American photographer Phil Borges tells the story of the indigenous peoples of Tibet.
Phil Borges only photographs of people. But not just any people, but only those whom we, the inhabitants of the cities, do not see. Those that live their own, some very strange life away from our Eurocentric civilization. For almost twenty-five years Phil Borges traveling the world and exploring the culture of peoples who are on the verge of extinction. His photographs we see the inhabitants of the world, against which traditionally use the cliche "the third world", "small people", "dysfunctional - or just emerging - the state."
Almost all the pictures Borges makes up close, which allows for sharpening of all the details of the portrait. In this case, the background remains blurred because, as a rule, substantially removed from the site survey, it offers the opportunity to look at the human figure, which literally blind us to all of the surrounding reality.
"I want the viewer to see in these people personality, knew their names, something of their history, and not just looked at the pictures and see them a member of a small ethnic group or tribe," - says Phil. That's why every picture wizard is provided with a clear comment, telling the life story of imprinted camera man.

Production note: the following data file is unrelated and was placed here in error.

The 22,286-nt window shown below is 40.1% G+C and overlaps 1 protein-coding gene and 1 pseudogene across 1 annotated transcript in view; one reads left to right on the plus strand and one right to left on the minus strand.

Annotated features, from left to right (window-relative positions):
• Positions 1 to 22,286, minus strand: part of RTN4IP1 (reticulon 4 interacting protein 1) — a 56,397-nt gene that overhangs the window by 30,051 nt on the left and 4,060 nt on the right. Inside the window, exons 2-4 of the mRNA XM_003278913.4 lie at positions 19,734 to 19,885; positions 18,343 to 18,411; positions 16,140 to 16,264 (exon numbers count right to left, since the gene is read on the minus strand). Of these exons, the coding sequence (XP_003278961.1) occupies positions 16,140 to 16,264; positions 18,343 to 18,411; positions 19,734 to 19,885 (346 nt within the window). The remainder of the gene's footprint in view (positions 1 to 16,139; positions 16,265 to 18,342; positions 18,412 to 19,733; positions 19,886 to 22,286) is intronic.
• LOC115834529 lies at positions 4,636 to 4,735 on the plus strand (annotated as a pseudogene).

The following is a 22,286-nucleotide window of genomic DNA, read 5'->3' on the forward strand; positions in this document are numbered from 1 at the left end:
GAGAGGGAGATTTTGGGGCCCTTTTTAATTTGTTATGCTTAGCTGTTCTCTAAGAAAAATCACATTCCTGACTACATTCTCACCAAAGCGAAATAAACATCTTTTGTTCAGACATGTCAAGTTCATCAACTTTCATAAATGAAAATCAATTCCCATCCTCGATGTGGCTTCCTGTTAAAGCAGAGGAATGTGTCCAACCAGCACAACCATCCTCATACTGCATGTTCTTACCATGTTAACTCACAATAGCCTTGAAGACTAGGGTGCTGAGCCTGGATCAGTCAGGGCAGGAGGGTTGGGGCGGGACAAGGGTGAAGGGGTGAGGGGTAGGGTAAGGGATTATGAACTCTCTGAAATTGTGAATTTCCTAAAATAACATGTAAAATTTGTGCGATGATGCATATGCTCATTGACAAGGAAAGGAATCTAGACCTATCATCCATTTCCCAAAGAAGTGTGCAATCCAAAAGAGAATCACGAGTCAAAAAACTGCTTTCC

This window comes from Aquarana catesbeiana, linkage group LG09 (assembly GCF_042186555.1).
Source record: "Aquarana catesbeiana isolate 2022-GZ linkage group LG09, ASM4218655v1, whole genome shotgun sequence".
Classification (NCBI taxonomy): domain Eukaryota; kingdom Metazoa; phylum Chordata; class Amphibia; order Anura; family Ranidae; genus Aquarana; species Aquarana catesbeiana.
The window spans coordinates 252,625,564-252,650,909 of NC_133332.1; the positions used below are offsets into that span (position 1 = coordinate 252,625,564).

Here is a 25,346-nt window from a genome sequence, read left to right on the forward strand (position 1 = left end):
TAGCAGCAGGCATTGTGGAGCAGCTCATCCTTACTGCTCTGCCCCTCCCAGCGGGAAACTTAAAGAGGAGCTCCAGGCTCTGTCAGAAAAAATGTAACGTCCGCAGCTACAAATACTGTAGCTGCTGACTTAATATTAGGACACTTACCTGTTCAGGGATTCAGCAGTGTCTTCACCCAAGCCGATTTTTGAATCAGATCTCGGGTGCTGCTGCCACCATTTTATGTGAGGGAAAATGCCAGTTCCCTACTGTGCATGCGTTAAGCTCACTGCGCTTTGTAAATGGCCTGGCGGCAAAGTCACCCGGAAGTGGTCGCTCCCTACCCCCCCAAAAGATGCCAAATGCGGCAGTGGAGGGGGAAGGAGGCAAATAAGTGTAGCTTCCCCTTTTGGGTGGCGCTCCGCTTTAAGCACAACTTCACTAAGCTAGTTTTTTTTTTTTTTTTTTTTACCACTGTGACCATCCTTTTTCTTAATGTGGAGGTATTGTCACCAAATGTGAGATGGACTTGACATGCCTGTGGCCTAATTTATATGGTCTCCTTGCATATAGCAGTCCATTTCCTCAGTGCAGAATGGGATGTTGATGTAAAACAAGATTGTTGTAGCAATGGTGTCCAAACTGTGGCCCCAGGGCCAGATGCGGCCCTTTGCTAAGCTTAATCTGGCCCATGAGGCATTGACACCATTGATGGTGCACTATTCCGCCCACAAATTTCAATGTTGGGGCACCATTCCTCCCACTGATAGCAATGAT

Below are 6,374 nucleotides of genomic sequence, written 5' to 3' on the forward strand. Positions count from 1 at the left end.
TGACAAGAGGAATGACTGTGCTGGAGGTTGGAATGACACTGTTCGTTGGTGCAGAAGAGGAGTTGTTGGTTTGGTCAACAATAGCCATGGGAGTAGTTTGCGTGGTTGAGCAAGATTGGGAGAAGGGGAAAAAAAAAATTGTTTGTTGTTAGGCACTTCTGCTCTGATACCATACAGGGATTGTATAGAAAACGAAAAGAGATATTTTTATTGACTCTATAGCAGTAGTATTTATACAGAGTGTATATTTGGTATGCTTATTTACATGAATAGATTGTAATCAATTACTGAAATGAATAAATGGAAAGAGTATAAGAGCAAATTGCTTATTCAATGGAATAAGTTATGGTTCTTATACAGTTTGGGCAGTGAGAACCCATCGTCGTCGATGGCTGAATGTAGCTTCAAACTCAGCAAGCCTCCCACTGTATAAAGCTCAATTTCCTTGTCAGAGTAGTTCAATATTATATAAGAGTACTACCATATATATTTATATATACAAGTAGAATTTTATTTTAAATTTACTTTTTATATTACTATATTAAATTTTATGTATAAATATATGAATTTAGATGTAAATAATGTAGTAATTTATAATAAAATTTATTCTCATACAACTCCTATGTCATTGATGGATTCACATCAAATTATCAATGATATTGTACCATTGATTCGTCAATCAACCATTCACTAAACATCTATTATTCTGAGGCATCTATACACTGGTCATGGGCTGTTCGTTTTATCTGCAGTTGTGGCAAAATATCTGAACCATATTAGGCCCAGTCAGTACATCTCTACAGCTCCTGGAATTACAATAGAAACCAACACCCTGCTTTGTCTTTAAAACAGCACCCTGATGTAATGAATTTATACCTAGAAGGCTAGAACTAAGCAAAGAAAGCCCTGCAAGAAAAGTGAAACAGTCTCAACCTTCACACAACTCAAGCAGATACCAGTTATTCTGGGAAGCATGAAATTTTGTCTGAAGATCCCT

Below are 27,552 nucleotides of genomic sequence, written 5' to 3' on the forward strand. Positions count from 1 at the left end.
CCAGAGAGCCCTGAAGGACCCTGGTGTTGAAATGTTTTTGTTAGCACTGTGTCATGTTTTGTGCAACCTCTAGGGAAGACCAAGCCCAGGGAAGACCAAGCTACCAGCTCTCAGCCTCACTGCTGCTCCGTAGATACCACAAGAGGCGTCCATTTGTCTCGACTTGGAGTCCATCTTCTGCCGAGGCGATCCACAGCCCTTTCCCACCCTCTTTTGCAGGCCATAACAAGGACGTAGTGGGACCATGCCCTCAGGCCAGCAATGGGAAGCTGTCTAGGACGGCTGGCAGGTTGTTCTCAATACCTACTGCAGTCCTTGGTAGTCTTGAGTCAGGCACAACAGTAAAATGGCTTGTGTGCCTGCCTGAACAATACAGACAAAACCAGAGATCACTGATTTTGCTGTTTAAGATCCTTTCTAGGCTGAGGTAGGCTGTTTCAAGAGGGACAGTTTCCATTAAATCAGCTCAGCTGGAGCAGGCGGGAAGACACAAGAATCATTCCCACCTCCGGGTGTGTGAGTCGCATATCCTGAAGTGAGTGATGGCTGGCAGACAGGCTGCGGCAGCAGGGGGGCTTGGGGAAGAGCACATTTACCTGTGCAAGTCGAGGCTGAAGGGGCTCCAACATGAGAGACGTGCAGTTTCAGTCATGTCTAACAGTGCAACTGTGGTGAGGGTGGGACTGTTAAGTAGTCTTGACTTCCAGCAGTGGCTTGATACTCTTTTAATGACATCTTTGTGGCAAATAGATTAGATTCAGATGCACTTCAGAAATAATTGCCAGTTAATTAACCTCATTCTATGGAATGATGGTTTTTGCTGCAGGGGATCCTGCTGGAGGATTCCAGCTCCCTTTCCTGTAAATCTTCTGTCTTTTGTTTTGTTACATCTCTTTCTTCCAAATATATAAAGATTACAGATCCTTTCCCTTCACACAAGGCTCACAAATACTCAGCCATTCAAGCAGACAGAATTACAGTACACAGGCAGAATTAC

Jigme and Sonam 8 years, 18 months. Ladakh, Tibet
Jigme and Sonam - sisters from a family of nomads, who had just come down from the Himalayas in their winter camp, located on the Tibetan plateau at an altitude of 5000 m above sea level. When I showed her picture on Jigme Polaroids, she screamed and ran into the tent. I realized that the first time she saw herself on the side because her family does not have a mirror.
Dawa - a student and the eldest son of a farmer. Although his responsibility herd of 400 goats, he spends most of his free time reading - especially Dawa loves everything that is written in the Tibetan language. He proudly showed me the English - Tibetan phrase, western traveler who gave him two years ago.
Kezang lives in a small village 45 km from the Tibet-Nepal border in the "Friendship Highway" between Kathmandu and Lhasa. Very close are the caves where the famous sage Milarepa spent many years of his life in meditation. Shortly after I took this photo well armed Chinese warriors began to scream and tore some of my sheets using a support for Polaroid. Fortunately, the film remained intact.
Yama, 8 years old. Lhasa
Yama, her parents and three sisters went out of the province Kam on a pilgrimage to 6 weeks in Lhasa, Jokhang Temple in. Most of the way Yama helped carry our 10-month-old daughter - said her father. - She's from a very early age tends to help others.
Pusung, 64 years old and Dundup, 32 years old. Puga Valley, Ladakh
Pusung and Dundup - father and son. I got to their camp at an altitude of 5200 m above sea level in December, on a very cold and windy day. They had just finished praying and preparing to sacrifice two yaks in the name of a hearty winter. It was quite a primitive rite. It seemed that this scene could take place two years ago in the North American prairies.